What Passengers Should Do After a Car Accident
As a passenger, you may be unsure of your next step. First and foremost, you should remain calm and check for injuries to yourself and others. Contact 911 and emergency responders immediately to report the accident.
While you are waiting at the scene, if you can, try to document the accident. Take photos of the property damage, the vehicle, your injuries, and the whole scene. If possible, get the contact information of any witnesses, the names of any surrounding businesses that may have caught the accident on video, and other information such as the other involved parties’ auto insurance information.
From there, you should obtain a medical evaluation as soon as possible. This will help ensure you get treatment for unseeable injuries and get your injuries documented following the accident. That way, the other side can’t call into question how your passenger car accident injuries occurred.
How Insurance Works for Car Accident Passengers
When you are involved in a car accident in Georgia, you must file a claim with the liable party’s auto insurance provider. Georgia follows a fault system for car insurance purposes under O.C.G.A. 33-7-11. Here, you will file a claim with the liable party’s insurance company instead of your auto insurer.
The insurance company will then be required to cover certain types and amounts of damages. The amount will be dependent on the bodily injury and property damage liability coverage the culpable party has.
Any damages the insurance company does not cover, including any losses exceeding the policyholder’s policy limits, can be recovered when you file your Georgia car accident lawsuit against the liable party.
Car Accident Complications for Passengers
Several complications may arise when filing a car accident claim as a passenger. First, it is important to remember that your own uninsured motorist coverage may apply if you are a passenger in somebody else’s car.
You may not know that you need to notify your own insurance company following a car accident in Georgia. Suppose you need to access your uninsured motorist coverage due to a lack of insurance or inadequate insurance limits. In that case, if you fail to notify your insurance company in time, you may not be able to recover your costs.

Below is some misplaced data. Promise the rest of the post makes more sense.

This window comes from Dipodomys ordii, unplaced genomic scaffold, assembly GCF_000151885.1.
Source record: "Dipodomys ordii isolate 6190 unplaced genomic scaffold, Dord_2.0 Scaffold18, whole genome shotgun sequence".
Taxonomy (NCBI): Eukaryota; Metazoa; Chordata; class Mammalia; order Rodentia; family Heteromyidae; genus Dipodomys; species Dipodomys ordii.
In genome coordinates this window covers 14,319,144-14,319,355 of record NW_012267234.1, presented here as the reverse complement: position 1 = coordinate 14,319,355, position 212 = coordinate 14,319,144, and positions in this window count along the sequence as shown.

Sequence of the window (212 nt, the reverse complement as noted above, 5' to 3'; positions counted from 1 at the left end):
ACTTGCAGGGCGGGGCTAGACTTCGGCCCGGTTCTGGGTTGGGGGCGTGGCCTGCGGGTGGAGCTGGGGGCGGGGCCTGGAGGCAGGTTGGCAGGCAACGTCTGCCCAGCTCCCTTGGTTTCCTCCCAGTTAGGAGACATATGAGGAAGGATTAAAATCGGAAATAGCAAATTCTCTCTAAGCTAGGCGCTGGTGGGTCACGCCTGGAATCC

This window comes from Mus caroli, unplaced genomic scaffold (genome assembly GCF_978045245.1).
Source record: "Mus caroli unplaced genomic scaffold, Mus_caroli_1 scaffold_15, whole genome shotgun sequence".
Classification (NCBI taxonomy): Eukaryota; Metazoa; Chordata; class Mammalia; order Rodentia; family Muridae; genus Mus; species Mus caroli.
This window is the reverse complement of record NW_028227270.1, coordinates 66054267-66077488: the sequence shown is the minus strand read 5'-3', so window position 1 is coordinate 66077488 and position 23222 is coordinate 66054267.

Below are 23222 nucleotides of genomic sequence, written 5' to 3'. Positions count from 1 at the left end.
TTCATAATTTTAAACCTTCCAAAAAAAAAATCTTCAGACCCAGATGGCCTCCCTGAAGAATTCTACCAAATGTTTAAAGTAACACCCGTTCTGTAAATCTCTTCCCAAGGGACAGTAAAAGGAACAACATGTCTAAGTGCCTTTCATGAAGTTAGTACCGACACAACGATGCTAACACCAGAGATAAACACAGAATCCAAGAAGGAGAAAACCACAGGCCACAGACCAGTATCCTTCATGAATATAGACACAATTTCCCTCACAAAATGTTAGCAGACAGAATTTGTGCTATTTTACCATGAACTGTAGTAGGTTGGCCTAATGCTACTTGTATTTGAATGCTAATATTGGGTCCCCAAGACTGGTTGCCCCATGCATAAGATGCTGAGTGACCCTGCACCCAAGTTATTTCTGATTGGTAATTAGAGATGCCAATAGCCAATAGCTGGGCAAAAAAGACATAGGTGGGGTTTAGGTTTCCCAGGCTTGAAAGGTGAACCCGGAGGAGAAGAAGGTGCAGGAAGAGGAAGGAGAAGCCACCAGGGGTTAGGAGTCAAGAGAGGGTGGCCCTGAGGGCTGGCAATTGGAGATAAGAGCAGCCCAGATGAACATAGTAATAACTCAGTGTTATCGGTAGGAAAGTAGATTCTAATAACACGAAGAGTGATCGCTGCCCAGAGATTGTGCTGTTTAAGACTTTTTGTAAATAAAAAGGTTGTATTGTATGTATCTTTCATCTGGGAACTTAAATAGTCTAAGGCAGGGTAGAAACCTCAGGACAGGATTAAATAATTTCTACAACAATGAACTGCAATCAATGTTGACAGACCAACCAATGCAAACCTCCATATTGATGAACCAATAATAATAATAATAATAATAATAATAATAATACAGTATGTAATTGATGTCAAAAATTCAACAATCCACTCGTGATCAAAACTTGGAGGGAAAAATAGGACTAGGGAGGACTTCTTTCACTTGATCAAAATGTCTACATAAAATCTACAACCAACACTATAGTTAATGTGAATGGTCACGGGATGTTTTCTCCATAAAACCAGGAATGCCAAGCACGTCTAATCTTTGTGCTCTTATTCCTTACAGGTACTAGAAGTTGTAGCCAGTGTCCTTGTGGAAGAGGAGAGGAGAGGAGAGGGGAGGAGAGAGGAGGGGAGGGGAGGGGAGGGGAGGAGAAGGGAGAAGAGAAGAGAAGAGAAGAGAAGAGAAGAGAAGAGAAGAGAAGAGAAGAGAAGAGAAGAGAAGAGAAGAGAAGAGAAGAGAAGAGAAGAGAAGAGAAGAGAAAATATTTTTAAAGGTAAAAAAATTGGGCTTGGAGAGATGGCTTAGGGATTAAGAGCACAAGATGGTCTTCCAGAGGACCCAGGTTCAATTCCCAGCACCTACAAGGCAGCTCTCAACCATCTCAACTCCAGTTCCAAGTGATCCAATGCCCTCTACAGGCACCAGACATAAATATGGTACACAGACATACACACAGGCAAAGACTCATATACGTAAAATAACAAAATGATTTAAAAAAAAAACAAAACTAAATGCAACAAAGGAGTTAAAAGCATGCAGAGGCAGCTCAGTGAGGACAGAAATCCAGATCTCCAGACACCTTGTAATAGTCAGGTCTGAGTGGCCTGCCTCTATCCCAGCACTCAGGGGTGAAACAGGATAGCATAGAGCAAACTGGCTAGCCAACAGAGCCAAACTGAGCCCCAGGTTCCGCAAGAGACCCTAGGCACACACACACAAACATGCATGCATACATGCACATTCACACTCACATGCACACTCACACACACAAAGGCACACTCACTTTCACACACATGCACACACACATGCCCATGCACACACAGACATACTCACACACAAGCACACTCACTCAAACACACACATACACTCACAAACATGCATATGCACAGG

You also need to take steps to act quickly after your involvement in a car accident. Complications may arise if you attempt to file your claim after the statute of limitations has expired in your case. For most Georgia car accidents, passengers and other victims will have just two years to get their claim filed before time runs out.
Georgia Passenger Car Accident FAQ
As a passenger, you likely have many unanswered questions about what to expect and how to get the most out of your claim. Here are the answers to some of the most frequently asked questions surrounding passenger car accidents in Georgia. If you have additional questions, contact our office.
Can passengers share liability for car accidents?
Generally, investigators do not commonly find passengers liable for causing car accidents. However, it is possible that you could be found to share liability for your injuries. For example, if you were not wearing your seatbelt at the time of the accident, the judge might find you 10% at fault for your injuries.
From there, under O.C.G.A. 51-12-33, your injury settlement would then be reduced by 10% since Georgia follows a modified comparative negligence system. This means you can share up to 49% of the liability for your injuries and still recover compensation for your damages. However, if your portion of liability exceeds that amount, you can expect to be barred from financial recovery.
What rights do passengers have after a car accident?
Passengers have the same rights as drivers after being involved in a car accident. If someone else’s negligence is the cause of your injuries, you should be compensated for your damages accordingly. Your car accident lawyer will work diligently to determine who is responsible for causing your car accident so they can be held accountable to the fullest extent of the law.
Should I give a statement to the insurance company?
You should never give the insurance company a statement without discussing your case with an attorney. Insurance companies are known for taking advantage of even the most deserving claimant.
If you give the insurance company a statement, they may be able to manipulate your words to make it appear as though your injuries aren’t severe or you share fault. If this happens, your injury settlement could be reduced.
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Get Help with Your Case
Passengers in car accidents have just as much a right to compensation as injured drivers do. Make sure you have an advocate capable of fighting for maximum restitution. Contact an experienced Georgia attorney at The Champion Firm for help.